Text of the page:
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Caring For A Dog In A Cone

It’s happened again. Henrietta, the Diva Poodle, is in a cone. She’s had to suffer this indignity three times in her life so far:

  1. Anal gland issues (hope you weren’t eating when you read that!)
  2. The second time she’s had to have a wart/papilloma removed

My wonderful vet said this second papilloma didn’t really have to be removed but because it was growing right where her harness sits we decided to have it taken off mainly because I was worried it would cause an issue if we were out walking and it somhentableehow started bleeding. The vet took her from my arms, took her into a backroom and in a few minutes returned her to me with a cone on her head and staples in her shoulder where the growth was removed.

We were sent home with instructions to put an ice pack on in five minute intervals throughout the first day, given pain medication and antibiotics and a caution to not run or jump. Hen and I go back in ten days to have the staples removed. Until then, it’s attempting to not run into walls or walk into open doors because she can’t judge the distance to get through and a lot of bed rest and belly rubs for the Hen.

Here are my non-medical but from living it tips:

  • Remember when you open the door to have a wider berth than usual or your pup will get hit in the cone
  • Going down stairs is an issue because she cannot see below her very well — word to the wise: Carry her
  • Going up the stairs isn’t much easier because the cone gets caught on the steps — word to the wise: Carry her
  • It is difficult to eat dinner from a regular dinner dish with a cone. I have been placing her dinner on a dinner plate so she can reach it rather than trying to fit her cone inside her food bowl.
  • Drinking is difficult. Either the cone won’t fit into the bowl or she comes up with a cone full of water. Solution: Let her drink out of a drinking glass — it fits inside the cone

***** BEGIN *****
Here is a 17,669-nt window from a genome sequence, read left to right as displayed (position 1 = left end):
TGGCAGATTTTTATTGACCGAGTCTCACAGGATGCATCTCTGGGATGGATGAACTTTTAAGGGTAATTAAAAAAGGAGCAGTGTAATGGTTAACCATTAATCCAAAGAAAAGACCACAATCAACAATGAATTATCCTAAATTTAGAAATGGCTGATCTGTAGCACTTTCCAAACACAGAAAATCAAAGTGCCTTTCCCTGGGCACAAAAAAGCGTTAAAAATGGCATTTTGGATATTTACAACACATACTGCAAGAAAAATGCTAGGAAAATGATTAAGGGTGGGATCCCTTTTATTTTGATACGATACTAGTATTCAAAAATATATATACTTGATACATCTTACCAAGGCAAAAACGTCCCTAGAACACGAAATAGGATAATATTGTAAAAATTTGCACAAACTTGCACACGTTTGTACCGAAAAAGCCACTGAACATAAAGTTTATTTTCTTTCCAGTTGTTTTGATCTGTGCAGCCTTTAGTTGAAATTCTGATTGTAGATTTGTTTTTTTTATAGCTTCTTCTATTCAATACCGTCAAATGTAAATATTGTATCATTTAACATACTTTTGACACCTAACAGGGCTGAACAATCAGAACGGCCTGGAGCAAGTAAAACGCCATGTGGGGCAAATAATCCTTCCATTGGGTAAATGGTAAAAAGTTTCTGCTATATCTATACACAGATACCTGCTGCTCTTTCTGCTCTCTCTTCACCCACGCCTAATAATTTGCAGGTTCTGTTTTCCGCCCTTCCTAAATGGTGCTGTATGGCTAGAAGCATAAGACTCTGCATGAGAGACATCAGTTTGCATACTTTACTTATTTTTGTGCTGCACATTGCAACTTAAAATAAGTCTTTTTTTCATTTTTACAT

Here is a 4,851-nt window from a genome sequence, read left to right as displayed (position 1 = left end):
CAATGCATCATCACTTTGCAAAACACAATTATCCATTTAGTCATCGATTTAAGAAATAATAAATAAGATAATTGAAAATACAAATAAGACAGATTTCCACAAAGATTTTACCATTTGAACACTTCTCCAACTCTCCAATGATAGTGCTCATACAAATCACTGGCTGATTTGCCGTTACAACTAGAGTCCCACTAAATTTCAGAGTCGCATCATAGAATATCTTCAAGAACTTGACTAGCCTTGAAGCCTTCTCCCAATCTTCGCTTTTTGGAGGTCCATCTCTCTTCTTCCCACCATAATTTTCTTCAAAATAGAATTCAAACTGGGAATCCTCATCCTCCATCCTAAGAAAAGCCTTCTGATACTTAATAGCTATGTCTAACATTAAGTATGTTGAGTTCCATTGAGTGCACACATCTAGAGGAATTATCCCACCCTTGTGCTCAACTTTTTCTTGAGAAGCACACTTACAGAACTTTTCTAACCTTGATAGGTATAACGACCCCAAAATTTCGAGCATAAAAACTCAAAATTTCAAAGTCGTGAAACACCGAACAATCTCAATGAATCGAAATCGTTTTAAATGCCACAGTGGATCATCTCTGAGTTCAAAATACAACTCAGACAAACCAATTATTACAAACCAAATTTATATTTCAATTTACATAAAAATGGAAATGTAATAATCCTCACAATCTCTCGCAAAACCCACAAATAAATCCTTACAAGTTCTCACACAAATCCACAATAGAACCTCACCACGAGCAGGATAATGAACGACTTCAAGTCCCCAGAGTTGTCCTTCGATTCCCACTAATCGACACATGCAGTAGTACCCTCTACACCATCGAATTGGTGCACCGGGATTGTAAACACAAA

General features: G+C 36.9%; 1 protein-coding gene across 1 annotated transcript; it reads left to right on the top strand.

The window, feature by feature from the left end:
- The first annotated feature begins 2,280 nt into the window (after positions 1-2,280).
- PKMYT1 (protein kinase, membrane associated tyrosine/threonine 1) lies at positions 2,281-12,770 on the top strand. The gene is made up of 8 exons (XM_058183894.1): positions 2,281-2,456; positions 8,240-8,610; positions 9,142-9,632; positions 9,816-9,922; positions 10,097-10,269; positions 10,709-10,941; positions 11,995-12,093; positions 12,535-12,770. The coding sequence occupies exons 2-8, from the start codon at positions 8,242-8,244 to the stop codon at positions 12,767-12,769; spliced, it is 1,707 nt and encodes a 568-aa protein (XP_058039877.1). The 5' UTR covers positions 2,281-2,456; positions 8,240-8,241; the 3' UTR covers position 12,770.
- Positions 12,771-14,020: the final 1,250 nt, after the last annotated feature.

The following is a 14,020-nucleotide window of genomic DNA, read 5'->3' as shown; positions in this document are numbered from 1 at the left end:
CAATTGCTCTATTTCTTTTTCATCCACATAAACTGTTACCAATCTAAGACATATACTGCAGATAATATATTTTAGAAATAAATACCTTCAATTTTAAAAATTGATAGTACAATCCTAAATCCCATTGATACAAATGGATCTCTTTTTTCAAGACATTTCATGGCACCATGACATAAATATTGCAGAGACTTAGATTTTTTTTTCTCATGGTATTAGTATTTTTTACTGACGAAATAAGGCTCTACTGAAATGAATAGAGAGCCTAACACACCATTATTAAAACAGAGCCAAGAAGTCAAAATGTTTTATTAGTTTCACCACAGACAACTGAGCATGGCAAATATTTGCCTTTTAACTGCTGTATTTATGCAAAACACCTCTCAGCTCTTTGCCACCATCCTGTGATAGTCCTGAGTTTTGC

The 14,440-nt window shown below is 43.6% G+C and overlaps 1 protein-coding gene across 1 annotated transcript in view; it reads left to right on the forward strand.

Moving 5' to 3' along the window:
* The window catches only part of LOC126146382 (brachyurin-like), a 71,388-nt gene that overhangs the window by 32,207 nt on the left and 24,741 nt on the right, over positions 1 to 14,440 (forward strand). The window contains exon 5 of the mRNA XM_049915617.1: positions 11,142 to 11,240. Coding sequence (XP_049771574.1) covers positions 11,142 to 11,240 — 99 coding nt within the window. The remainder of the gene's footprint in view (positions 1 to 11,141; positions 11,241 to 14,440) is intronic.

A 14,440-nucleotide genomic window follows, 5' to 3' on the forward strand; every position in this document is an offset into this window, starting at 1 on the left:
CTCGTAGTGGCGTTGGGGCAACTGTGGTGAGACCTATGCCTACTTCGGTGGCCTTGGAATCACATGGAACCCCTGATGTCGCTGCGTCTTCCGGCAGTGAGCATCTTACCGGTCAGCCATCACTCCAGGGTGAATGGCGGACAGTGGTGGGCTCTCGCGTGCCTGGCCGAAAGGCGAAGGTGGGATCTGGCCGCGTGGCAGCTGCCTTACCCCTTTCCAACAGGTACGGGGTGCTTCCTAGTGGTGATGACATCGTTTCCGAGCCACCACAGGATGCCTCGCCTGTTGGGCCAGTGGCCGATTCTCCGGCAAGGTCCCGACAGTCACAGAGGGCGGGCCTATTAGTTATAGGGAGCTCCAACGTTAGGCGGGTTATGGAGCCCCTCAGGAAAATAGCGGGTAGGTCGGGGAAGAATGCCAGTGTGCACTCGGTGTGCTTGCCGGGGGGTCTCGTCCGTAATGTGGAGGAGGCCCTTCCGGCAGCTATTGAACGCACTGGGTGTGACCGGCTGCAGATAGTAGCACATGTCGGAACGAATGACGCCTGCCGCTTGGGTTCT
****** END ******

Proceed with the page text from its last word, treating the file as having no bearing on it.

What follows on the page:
• Jumping onto furniture is difficult as well because the cone gets caught on the edge of it. Solution: Pick her up. She isn’t supposed to be jumping anyway because of the staples in her shoulder
  • Take time away from the computer to just pet her and love on her. That is the easiest one of all!
19 replies to this post
  1. For some reason, I keep hear Justin Timberlake and Andy Samberg singing “It’s My Dog In A Cone”, to the tune of their famous “gift” song. LOL!

  2. So sorry to read that Henrietta is in a cone again. We all hate the dreaded cone for our pets. Thank you for sharing the great tips on asking this easier for our pets from your personal experience. We’ve used pie dishes in the past to make eat and drinking easier.

    • I should have added that tip, especially since Henrietta is rarely fewer than two inches from my heels. If I turn quickly it’s a knee-cone collision!

  3. Aw poor girl! Dog’s sometimes have the funniest reaction when you first put cones on them… you have some very nice tips here. Mine had to wear one a long time ago and she did not like it!

  4. Those are good tips. My sister’s dog, Franny, has had a lot of time in a cone due a number of medical issues. Alice usually takes the cone off when Franny eats and goes outside to do her business. Franny is also the type of dog who doesn’t take advantage of that.

    • Beth, I put up a baby gate in my office and took Hen’s cone off of her yesterday. She really doesn’t seem interested in the staples. She was so unhappy when I put the cone back on once we were done work.

  5. I’m sorry to hear that Henrietta is in a cone again! These are great tips. I like the idea of using a glass for water. My kitties love to drink out of glasses ๐Ÿ™‚

  6. Sorry to hear about being in the cone again; it’s never fun but definitely necessary from time to time in the recovery/healing process. It took me awhile to realize how difficult the simplest tasks become (drinking out of a bowl, going through doors) so the first time I had a dog in a cone it was a real learning experience. Great tips – especially the last one about taking time to give some extra love & attention.

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